BRUSSELS (Reuters) - U.S. Vice President Mike Pence assured the European Union in Brussels on Monday that the Trump administration will develop their cooperation in trade and security and backs the EU as a partner in its own right.
A month after Donald Trump caused alarm by renewing his endorsement of Brexit and suggesting others may follow Britain out of the EU, Pence told reporters that he had come to “the home of the European Union” with a message from the president.
Speaking of a “strong commitment ... to continue cooperation and partnership with the European Union”, Pence added: “Whatever our differences, our two continents share the same heritage, the same values and above all, the same purpose to promote peace and prosperity through freedom, democracy and the rule of law.”
At a later meeting at NATO across town, he made clear that U.S. support for the Transatlantic defence alliance had a price, though; Trump, he said, “expects real progress” from European governments by the end of the year in increasing their spending on military budgets closer to a NATO target of 2 percent of GDP.
Donald Tusk, who chairs the European Council of EU leaders, told reporters that Pence had given him affirmative answers to three questions on Trump’s support for: the current system of international law, NATO and “the idea of a united Europe”.
“Reports of the death of the West have been greatly exaggerated,” Tusk said, in a nod to American writer Mark Twain.
EU officials said they were encouraged by what they called Pence’s clear assurances, including on U.S. backing for holding the European Union together after Brexit, though they will watch closely to see how far Trump’s actions match his deputy’s words.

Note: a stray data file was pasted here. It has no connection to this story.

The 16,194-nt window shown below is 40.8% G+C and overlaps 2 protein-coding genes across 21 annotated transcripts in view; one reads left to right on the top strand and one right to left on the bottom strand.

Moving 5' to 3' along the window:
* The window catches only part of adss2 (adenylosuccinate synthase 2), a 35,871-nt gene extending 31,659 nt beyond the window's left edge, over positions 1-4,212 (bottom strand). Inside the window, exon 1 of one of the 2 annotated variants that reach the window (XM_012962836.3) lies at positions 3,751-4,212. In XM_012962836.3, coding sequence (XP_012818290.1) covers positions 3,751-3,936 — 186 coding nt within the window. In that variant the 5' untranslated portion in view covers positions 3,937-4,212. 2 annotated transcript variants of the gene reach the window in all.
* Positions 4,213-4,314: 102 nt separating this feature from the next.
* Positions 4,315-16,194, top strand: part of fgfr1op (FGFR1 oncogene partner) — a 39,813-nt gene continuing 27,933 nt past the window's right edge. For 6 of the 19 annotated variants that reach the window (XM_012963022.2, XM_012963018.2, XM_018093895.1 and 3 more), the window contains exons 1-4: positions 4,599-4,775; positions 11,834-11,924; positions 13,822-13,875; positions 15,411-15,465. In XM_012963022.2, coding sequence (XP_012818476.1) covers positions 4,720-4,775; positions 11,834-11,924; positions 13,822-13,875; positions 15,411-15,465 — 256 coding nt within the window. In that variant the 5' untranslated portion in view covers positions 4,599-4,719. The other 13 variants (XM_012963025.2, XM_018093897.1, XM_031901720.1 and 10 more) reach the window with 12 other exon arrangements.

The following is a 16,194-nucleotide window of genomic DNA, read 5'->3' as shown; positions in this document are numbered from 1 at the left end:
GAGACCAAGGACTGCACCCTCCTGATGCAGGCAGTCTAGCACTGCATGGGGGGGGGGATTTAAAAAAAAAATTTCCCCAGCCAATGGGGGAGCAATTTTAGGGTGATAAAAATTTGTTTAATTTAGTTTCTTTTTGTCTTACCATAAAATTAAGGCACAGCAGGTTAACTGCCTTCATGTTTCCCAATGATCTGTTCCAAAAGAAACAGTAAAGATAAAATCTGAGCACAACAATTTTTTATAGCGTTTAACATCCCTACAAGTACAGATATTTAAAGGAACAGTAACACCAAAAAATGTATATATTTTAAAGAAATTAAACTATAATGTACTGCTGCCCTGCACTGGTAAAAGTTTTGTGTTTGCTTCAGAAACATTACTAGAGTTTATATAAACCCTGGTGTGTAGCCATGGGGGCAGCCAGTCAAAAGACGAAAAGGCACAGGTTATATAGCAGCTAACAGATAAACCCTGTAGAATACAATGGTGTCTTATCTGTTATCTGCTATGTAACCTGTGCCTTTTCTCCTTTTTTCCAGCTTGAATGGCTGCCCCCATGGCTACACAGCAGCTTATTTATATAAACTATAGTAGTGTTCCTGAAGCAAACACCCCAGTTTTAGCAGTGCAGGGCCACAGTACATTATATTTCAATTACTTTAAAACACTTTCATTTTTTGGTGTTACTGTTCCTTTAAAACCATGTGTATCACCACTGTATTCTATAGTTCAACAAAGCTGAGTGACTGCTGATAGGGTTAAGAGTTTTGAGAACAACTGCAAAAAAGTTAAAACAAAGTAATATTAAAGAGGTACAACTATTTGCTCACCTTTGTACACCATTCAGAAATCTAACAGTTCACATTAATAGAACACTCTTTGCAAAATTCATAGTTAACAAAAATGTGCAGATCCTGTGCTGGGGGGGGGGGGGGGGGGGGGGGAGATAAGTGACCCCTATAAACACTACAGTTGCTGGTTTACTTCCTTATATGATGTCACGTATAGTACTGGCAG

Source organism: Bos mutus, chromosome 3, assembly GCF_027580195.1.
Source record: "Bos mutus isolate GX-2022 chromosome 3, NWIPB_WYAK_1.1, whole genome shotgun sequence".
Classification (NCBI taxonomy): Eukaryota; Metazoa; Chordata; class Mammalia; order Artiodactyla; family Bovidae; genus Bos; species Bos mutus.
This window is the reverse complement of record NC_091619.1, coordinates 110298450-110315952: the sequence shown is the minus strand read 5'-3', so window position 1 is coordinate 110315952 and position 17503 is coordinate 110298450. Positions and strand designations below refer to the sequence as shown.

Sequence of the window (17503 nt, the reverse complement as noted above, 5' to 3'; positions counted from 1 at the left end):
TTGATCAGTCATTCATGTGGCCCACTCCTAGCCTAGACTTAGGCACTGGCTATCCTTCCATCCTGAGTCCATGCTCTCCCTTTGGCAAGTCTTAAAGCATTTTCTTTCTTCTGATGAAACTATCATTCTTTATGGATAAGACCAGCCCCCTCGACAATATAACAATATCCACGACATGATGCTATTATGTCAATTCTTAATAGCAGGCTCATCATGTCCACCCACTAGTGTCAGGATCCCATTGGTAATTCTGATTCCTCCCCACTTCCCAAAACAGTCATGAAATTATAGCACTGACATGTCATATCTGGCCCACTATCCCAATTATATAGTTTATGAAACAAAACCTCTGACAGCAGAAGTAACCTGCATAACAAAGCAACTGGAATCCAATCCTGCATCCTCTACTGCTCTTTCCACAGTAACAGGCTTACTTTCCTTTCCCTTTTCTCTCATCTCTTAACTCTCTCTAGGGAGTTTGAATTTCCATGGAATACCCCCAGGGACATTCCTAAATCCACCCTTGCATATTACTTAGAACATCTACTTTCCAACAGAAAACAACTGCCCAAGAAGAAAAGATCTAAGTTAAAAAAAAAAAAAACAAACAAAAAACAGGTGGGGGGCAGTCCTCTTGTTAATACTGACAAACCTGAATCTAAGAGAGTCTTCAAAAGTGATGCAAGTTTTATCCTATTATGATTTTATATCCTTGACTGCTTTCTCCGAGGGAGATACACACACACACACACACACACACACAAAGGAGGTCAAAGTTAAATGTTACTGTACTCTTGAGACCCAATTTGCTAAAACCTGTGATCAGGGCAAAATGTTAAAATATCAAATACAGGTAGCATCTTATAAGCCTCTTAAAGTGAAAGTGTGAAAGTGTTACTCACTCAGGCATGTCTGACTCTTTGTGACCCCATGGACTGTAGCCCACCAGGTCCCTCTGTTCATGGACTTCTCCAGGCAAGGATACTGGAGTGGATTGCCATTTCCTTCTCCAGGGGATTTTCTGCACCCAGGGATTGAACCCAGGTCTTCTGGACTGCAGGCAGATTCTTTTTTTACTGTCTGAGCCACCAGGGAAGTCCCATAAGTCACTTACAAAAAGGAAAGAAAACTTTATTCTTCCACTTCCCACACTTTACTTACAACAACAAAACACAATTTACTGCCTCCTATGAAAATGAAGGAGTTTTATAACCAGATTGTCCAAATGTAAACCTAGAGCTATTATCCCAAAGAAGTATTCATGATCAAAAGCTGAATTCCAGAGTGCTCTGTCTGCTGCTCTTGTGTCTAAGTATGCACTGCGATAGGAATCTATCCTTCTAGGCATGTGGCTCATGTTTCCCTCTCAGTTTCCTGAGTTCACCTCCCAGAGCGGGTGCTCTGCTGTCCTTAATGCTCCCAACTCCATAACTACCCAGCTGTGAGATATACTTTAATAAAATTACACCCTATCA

“We got everything we were looking for,” one official said.
Pence noted the building of common European institutions after World War Two and said: “With this union and in cooperation with the United States, history will attest that when the United States and Europe are peaceful and prosperous, we do advance the peace and prosperity of all the world.”
Echoing comments he made over the weekend in Germany, Pence also addressed worries in Europe over Trump’s suggestion that the NATO defence pact was “obsolete”; Washington, he said, was committed to defending the sovereignty and territory of European states and holding Russia to account for its actions in Ukraine.
Pence also repeated Trump’s belief that “common ground” could be established with Russia after years of confrontation.
Tusk, a former Polish premier who was jailed in the 1980s for opposing Soviet control, seized on Pence’s personal memories of a youthful visit to divided Berlin to remind the new administration of the value that Europeans attach to Cold War support from an earlier Republican president, Ronald Reagan.
Europeans are concerned that Trump may prefer bilateral ties with European powers rather than working with the Union. Pence spoke of cooperation, including against Islamist violence: “The safety and security of your union and our people depends on that increased collaboration on the global fight against terrorism.”
EU officials said Pence, the former governor of Indiana, had seemed confident in his new role. One said he sought to assure them Trump’s “very American”, direct style should not be taken as hostile or reflect a push to isolate the United States.
Additional reporting by Philip Blenkinsop, Gabriela Baczynska and Waverly Colville; Writing By Alastair Macdonald; Editing by Ralph Boulton